Heiko Tjalsma and Jeroen Rombouts created practical guidelines for appraising and selecting research data on which the following information will be based on (also see the webpage of Research Data Netherlands for a more condensed checklist regarding this topic). In the following, some points are presented that should be considered for the selection process.

Selection criteria

  1. primary vs. secondary data
    • primary data are data in their original, unedited form (often those are also the raw data, that have not yet been changed by the researcher). Usually it is not (yet) common to publish the primary data, but those are needed for verification purposes, e.g. when it is necessary to reconstruct performed analyses.
    • data become secondary data when researchers process or change the primary data (e.g. transform values, create specific values, etc.). These are often the data that are shared with others.
  2. who makes the selection decision?
    • institute: The data policy of a research institute may contain information regarding the goals, resources and legal obligations and may also offer information about which data to select for preservation/sharing.
    • data repository: Also the data repository often has collection criteria which inform about which research data to preserve and the conditions which apply to this conservation.
    • community: Also the members of the community which are interested in the data can influence the data selection process. Important factors on this level of data selection concern standardisation, legal or cultural aspects, as well as specific properties of the data, like open and permanent access and data format.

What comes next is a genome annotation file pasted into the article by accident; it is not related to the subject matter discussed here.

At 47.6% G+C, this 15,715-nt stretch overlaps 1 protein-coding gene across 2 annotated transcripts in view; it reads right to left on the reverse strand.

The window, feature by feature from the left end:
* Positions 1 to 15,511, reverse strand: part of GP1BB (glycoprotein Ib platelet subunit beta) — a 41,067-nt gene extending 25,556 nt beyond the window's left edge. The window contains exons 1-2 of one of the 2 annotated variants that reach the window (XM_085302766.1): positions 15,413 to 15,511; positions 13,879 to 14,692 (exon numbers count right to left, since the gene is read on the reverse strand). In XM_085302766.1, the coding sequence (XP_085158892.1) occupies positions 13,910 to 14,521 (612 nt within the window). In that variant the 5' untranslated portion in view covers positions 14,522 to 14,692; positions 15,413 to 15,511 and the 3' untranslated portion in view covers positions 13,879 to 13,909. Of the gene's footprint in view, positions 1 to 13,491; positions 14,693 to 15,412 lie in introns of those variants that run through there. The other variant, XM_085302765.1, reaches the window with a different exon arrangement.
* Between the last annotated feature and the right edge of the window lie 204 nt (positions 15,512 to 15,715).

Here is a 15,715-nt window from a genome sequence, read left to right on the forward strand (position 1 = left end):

3. technical aspects
    • which data formats, which software or hardware is used
  4. metadata
    • are the metadata sufficient and available? Which information do they contain? E. g., technical information, codebooks, information on the data structure and on intellectual property rights
  5. which infrastructure is available to preserve the data?
    • data archive
    • institutional or thematic repository
    • other?
  6. costs of data selection
    • how are the costs for selecting, converting, preserving and making the data available to be
      covered?

Further Resources & Tools

Data Integrity

Chapman, A. D. (2005). Principles and Methods of Data Cleaning – Primary Species and Species-Occurrence Data, version 1.0. Copenhagen: Report for the Global Biodiversity Information Facility.

UK data archive. Managing and Sharing Data. Best Practice for Researchers. Retrieved from: https://www.ukdataservice.ac.uk/manage-data/store/checksums

Data Selection

DCC (2014). Five steps to decide what data to keep: a checklist for appraising research data v.1. Edinburgh: Digital Curation Centre. Available online http://www.dcc.ac.uk/resources/how-guides

Gollwitzer, M., Abele-Brehm, A., Fiebach, C. J., Ramthun, R., Scheel, A., Schönbrodt, F. & Steinberg, U. (2021). Data Management and Data Sharing in Psychological Science: Revision of the DGPs Recommendations. doi: https://doi.org/10.31234/osf.io/24ncs

Tjalsma, H., & Rombouts, J. (2010). Selection of Research Data; Guidelines for appraising and selecting research data. Retrieved from https://repository.tudelft.nl/islandora/object/uuid%3Adbab8a19-542a-4c4d-96b4-df8cc39333db